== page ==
We told the client about this opportunity. He was a little skeptical initially, but then he reluctantly gave in and got his senior management to do interviews with this youngster – who naturally, was overjoyed. He also filmed the entire stall and focused on all the new offerings the client had launched.

The young digital wizards in my team were overjoyed that they had been able to get this opportunity, and kept reassuring me that this would help the client.

A week later, I got a call from the young YouTuber, who said, ‘Sir, thank you so much. Mere YouTube channel ki viewership 1400 se 3000 tak pahunch gayi hai. Aap logon ki help se mai yeh kar paya. Sir, aap mujhe regular content bheja kijiye. Aapka bhi phayda hoga aur mera bhi.’

Frankly, I did not know how to react because I had no idea of the impact this would have on the client’s business.

I just told my Delhi colleague that we should continue giving the YouTuber all possible content about our client.

The icing on the cake was when the client’s UP and Bihar circle marketing people called me and asked, ‘What is this YouTube channel? We are getting a lot of inquiries based on the content he is putting out there. Can you get him to do some circle-level pieces?’

That was the day I started googling anything to do with social media and YouTube just to get an idea of how these ‘new’ media worked. I also registered to do a course in social media that very evening.

Another thing I did was to take the young digital team I had more seriously. They were the people who were the harbingers of what the future would hold.

They were young, unafraid of anything, full of ideas, and irreverent. To me, these were the qualities that would be needed going forward (mind you, this incident happened in 2012, when much of what we are doing today was just about getting started).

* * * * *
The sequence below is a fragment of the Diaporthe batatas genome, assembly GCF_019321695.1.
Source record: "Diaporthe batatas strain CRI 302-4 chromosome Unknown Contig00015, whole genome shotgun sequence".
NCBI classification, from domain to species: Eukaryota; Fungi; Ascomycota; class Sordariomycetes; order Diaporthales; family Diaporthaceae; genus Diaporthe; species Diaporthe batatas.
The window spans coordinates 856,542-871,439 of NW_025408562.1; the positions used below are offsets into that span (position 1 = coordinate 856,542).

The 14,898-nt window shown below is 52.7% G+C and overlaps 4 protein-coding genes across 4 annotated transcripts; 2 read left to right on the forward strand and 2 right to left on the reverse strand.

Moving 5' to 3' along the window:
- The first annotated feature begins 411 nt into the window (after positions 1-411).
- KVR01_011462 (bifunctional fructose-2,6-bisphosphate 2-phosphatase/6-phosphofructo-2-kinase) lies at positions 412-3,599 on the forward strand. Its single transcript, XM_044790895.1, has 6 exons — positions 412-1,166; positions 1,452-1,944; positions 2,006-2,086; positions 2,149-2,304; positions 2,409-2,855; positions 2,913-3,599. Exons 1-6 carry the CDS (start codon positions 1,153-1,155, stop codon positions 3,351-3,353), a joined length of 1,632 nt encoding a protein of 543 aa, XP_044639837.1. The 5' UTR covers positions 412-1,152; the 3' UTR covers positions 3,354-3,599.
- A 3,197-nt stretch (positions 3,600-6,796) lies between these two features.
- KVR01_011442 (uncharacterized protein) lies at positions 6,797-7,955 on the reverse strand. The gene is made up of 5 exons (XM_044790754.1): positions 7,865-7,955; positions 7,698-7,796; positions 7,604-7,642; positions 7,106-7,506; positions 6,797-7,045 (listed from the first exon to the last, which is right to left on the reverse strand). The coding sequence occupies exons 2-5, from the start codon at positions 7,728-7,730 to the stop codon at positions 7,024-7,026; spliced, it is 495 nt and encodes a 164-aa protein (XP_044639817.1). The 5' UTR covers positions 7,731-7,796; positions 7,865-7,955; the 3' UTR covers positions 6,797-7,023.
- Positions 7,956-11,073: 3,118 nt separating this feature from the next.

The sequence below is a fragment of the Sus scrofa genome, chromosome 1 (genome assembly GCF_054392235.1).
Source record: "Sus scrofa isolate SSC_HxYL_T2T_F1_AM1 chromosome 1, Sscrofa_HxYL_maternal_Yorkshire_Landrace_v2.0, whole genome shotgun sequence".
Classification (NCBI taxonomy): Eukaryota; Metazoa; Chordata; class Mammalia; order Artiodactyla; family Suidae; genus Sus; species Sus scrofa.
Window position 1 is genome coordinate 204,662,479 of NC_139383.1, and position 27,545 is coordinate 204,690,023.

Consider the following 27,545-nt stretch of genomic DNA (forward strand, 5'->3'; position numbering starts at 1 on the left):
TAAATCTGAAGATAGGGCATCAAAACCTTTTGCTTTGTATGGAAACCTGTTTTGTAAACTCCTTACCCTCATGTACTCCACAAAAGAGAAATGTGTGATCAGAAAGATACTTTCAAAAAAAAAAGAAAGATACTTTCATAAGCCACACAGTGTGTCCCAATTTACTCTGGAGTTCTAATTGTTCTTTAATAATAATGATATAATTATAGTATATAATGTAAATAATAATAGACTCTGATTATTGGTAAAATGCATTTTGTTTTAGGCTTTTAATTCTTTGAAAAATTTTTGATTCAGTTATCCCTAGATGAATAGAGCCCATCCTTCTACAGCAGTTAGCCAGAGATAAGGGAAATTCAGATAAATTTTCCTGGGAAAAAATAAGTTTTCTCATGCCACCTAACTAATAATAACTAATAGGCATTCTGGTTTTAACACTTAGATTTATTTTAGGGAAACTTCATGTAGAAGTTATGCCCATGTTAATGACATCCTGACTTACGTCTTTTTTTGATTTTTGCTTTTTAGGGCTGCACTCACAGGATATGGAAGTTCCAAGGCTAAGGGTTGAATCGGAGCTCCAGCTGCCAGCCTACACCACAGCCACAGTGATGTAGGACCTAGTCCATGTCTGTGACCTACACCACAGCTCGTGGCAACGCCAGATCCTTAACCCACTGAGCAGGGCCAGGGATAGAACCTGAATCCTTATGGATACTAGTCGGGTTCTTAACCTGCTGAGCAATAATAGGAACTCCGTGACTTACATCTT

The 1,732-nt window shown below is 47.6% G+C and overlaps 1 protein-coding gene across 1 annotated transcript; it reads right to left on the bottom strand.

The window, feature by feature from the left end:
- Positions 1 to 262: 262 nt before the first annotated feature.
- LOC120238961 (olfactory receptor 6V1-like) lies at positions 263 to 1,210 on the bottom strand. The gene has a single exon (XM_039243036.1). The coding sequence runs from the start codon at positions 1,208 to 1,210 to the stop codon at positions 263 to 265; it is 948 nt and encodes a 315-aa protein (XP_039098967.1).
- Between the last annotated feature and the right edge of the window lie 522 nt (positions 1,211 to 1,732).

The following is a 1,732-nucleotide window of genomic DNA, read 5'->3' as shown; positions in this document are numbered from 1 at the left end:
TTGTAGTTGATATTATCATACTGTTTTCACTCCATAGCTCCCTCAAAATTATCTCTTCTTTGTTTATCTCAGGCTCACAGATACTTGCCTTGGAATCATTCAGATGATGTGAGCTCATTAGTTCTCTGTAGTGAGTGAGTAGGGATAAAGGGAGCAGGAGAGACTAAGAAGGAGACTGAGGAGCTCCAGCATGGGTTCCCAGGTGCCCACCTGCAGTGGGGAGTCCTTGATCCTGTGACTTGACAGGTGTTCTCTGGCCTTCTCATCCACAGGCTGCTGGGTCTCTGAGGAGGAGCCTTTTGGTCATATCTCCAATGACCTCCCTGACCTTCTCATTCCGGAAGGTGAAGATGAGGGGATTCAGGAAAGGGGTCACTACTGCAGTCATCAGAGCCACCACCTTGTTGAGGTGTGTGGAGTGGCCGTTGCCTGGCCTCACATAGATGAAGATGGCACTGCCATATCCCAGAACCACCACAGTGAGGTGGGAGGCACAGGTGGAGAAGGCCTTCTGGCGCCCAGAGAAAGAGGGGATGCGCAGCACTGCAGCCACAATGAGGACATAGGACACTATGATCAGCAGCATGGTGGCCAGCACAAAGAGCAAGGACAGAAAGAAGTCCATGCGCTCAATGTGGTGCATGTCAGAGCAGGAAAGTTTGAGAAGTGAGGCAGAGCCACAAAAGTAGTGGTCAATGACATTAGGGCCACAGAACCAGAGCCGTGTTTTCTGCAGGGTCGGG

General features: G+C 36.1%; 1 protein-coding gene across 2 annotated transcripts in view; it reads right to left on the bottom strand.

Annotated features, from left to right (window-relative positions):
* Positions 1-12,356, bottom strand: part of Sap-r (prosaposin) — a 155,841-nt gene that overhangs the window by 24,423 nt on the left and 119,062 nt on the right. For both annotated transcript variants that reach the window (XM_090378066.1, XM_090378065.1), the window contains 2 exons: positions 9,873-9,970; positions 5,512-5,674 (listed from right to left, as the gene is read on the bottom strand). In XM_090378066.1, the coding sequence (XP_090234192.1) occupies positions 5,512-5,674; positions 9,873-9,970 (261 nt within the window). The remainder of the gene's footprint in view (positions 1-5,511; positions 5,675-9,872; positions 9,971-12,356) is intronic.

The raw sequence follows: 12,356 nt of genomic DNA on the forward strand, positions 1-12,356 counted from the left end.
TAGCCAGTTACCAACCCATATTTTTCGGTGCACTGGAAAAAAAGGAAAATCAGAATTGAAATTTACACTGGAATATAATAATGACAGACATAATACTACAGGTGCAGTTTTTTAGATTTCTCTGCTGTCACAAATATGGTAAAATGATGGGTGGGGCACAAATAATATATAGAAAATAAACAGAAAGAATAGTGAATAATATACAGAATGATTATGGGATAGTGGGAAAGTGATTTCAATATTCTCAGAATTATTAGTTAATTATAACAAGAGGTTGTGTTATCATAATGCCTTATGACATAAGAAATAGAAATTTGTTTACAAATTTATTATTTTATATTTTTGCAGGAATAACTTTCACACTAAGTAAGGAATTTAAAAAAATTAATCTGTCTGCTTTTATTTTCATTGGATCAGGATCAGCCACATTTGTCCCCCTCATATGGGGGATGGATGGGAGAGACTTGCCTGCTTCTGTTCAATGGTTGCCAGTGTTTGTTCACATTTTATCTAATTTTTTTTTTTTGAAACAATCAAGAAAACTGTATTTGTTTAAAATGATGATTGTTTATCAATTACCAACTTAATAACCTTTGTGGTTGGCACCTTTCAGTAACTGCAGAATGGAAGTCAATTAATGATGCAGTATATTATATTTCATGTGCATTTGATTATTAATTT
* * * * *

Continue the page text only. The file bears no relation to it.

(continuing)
What the entire episode also taught me was that at the speed things were moving, there was absolutely no room for complacency. One either learned new things, or one would get left behind.

The other thing I realised was that terminologies may change, but for a long time, good content and story-telling had always reigned supreme and will continue to do so, irrespective of what new terms are coinedJ.

So, thank you my young digital warriors from whom I learned such a lot, and thank you my YouTuber friend (who now has a viewership of over 100,000)!


  1. There is always something new to learn.
  2. Many new things will be ‘taught’ to you by those younger than you. There is absolutely nothing wrong with that.
  3. Never be scared to venture into uncharted terrain. One day, you will be pushed into it and then you won’t know how to handle it.
  4. Be confident. Nine times out of ten, this will not be misplaced.

The confidence should come out of knowledge about new developments and the changing environment.


The views and opinions published here belong to the author and do not necessarily reflect the views and opinions of the publisher.

Atul Takle
German interpreter. Advertising executive. Client. PR partner.

Lintas. Indian Express. RPG. TCS. Accenture. Future Group. SKS Microfinance. Adfactors PR.

International guest lecturer. Avid Traveler.

Pet friendly. Music friendly. Movie friendly. Book friendly.

Generally friendly.

Covid times cook. All times a foodie.

Mad about soccer. Mad about F1 racing. Mad about cricket.

Mad with Trump.

Sometimes writer.